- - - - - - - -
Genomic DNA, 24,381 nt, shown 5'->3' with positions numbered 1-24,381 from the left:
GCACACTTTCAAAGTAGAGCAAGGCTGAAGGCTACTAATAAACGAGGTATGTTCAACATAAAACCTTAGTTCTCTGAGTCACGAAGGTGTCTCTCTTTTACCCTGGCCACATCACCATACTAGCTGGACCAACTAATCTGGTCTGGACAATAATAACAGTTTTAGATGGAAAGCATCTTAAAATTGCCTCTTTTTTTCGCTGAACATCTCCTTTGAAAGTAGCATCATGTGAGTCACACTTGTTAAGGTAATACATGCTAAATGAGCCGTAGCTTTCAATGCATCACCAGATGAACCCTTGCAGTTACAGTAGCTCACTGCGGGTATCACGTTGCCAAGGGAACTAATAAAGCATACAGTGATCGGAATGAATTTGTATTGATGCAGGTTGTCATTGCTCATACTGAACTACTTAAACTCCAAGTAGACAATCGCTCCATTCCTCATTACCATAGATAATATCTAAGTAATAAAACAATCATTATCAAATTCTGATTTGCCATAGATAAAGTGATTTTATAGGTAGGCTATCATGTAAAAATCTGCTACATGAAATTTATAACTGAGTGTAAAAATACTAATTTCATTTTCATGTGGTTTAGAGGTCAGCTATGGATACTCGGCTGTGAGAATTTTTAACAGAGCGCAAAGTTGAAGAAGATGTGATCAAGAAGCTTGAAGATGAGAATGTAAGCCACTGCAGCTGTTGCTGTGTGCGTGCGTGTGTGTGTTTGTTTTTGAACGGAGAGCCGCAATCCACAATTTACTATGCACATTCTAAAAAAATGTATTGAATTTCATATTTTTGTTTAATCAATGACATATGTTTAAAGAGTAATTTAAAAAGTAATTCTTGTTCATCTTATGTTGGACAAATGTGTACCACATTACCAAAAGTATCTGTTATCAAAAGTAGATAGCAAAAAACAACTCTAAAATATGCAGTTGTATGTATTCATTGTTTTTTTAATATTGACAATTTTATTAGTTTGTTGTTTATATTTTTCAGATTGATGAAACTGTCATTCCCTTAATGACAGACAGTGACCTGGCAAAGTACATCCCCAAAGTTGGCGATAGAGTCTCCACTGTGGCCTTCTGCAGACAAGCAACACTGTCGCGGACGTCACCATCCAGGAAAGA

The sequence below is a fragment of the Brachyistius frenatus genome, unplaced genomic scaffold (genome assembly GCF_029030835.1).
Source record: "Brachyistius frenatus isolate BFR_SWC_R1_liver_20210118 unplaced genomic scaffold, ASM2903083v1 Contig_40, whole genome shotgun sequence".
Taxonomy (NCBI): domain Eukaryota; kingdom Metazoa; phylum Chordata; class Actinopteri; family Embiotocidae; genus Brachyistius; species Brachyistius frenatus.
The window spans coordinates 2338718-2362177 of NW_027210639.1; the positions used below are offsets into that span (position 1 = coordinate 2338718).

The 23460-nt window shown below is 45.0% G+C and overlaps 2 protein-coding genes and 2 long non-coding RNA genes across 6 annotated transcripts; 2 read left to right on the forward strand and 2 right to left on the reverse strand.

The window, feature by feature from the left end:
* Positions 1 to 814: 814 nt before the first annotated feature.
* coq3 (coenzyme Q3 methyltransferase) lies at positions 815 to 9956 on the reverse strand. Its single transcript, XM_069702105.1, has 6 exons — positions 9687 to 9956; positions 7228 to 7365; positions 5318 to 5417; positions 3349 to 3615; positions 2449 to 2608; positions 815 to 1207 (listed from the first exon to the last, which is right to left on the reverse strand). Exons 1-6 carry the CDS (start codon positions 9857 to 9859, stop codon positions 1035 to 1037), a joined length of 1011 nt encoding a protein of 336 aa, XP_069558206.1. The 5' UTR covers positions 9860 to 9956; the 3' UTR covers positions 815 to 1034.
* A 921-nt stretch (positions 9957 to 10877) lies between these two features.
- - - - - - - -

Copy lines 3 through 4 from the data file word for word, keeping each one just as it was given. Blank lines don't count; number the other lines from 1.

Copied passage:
The sequence below is a fragment of the Brachyistius frenatus genome, unplaced genomic scaffold (genome assembly GCF_029030835.1).
Source record: "Brachyistius frenatus isolate BFR_SWC_R1_liver_20210118 unplaced genomic scaffold, ASM2903083v1 Contig_40, whole genome shotgun sequence".